The Harvard medical professor who was co-developer of the first birth control pill carried his urgent plea to halt the population explosion to a Ford Hall Forum audience in Boston's Jordan Hall last night.
Calling himself "a Catholic gynecologist with a scientific knowledge of sex," John Rock '15, clinical professor of Gynecology, emeritus, uttered a strong appeal for the United States to "set an example for the rest of the world" by holding down the birth rate as much as possible, especially in urban areas.
By the year 2000, Rock said, there will be at least six billion people on the earth--about twice the present figure--unless immediate steps are taken. Pointing to underdeveloped nations as the most crucial at this time, Rock declared that "it is impossible that we will be able to feed twice as many people in 36 years, when we can't take care of everyone now."
He appealed for and predicted the coming of a new interpretation by the Roman Catholic Church of Biblical passages and canon law that have been presented as arguments against contraception. He quoted a Catholic theologian who said recently that "people make two mistakes about the Catholic Church: they think that it never changes and that it never makes mistakes."
"Forethought, directed by science utilizing reason, will enable man to achieve reproduction, instead of more procreations," and this is in conformity with the teachings of St. Thomas Aquinas and other religious philosophers, Rock said. He described the responsible family as that which has only as many children as it can "bring up and educate decently."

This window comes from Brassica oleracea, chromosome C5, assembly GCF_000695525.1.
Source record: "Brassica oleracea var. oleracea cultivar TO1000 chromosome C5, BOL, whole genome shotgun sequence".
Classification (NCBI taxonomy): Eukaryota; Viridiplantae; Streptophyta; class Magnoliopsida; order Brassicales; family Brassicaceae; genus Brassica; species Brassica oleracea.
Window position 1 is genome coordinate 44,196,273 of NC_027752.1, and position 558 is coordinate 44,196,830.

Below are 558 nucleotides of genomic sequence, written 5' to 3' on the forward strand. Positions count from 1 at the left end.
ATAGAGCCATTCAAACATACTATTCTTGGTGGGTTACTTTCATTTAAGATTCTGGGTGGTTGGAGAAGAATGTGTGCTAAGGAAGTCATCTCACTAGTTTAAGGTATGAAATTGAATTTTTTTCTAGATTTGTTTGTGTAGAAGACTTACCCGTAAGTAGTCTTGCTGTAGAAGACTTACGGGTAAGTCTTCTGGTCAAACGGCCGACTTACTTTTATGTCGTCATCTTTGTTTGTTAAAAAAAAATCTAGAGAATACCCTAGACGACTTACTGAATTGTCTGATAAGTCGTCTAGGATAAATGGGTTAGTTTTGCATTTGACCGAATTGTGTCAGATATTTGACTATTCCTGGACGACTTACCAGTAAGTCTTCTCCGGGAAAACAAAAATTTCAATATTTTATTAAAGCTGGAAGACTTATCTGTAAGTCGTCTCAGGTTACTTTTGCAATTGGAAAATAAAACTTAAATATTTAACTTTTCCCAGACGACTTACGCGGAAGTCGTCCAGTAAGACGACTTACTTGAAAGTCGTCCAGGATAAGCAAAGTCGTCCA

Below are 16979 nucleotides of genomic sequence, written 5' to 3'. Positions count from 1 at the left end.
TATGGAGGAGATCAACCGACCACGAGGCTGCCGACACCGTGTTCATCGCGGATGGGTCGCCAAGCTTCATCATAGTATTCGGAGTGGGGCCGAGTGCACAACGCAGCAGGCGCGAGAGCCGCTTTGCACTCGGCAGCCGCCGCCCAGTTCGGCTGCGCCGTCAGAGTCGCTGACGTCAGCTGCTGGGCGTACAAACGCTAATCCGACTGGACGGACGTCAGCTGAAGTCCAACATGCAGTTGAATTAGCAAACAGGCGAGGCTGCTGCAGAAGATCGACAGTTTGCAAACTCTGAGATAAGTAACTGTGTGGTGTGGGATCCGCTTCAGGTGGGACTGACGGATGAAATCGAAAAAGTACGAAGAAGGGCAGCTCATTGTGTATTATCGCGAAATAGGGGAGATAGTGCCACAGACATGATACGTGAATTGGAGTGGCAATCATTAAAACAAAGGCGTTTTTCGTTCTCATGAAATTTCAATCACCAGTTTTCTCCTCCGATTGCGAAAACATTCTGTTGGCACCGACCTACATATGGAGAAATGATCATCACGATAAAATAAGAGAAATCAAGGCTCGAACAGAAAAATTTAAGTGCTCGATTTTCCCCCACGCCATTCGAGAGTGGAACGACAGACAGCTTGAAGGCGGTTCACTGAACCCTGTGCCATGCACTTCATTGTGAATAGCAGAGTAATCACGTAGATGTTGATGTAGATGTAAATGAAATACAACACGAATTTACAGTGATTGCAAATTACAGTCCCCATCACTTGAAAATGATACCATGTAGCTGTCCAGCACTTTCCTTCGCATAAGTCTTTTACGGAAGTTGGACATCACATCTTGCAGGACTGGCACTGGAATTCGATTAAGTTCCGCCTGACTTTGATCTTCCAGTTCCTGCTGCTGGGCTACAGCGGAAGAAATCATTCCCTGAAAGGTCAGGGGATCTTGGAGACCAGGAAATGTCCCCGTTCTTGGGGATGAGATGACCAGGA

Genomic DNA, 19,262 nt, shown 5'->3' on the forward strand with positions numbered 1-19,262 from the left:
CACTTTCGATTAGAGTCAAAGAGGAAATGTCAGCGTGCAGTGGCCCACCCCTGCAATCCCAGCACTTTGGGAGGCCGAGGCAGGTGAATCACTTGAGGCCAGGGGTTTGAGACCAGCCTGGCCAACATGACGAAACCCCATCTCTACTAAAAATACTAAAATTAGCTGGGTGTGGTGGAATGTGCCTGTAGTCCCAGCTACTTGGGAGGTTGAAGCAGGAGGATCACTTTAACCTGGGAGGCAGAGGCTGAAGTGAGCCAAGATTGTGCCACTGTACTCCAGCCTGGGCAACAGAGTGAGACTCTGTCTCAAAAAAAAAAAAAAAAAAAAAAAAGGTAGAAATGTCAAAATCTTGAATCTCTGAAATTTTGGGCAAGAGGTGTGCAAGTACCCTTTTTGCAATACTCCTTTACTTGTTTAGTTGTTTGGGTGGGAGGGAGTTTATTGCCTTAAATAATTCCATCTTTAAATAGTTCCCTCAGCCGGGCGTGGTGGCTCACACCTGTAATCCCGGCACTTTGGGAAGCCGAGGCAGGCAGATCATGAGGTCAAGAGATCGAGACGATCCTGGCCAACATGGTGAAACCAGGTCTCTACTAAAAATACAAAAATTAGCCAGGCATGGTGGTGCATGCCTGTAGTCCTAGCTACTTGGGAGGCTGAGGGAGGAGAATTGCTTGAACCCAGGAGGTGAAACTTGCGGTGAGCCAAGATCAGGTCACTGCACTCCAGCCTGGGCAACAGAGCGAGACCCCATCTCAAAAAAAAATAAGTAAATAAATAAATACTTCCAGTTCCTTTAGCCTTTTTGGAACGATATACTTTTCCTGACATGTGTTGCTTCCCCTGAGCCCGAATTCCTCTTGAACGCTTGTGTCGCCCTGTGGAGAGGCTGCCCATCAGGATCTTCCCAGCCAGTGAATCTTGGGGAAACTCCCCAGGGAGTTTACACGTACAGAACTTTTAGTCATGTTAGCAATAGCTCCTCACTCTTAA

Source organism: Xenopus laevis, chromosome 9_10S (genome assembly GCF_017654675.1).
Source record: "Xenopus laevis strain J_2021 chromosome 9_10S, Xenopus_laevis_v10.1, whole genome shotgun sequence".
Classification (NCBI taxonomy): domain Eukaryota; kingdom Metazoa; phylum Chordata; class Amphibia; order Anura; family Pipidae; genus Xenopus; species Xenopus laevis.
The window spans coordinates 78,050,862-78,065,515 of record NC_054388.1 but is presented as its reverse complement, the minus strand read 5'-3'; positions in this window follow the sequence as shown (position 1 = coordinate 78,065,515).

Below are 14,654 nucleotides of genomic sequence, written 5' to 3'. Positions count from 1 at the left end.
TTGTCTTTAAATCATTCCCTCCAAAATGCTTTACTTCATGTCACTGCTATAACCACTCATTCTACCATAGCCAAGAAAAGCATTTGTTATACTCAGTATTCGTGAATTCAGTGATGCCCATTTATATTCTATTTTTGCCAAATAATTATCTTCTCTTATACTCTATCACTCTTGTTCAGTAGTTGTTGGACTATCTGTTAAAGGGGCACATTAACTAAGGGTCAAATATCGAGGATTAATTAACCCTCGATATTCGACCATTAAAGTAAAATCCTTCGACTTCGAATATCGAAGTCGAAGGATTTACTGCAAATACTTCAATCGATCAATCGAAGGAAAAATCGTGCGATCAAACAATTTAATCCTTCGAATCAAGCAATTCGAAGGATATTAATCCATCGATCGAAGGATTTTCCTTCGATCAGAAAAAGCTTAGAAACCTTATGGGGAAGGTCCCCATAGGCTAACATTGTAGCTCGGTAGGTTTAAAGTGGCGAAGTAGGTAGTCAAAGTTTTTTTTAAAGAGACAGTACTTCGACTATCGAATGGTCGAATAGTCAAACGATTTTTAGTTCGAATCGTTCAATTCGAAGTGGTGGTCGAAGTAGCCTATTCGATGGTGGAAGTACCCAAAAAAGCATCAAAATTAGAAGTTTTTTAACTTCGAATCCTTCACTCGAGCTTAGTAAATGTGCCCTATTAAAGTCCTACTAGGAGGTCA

Human beings, Rock charged, are "as sexually promiscuous and as hard to satiate as the ape. But sex in the human being consists of that indefinable attribute called love." The natural law of the Judaeo-Christian tradition, he said, demands that this love and the humanitarianism into which it is channeled be translated into responsible parenthood in a society based on monogamy.
Handling the questions of a potentially explosive audience with considerable aplomb, Rock translated the tense atmosphere into one of delight with his quips about his personal campaign for universal acceptance of contraceptive procedures. He did not predict when birth control will achieve success, but insisted that he "was born and will always remain an optimist."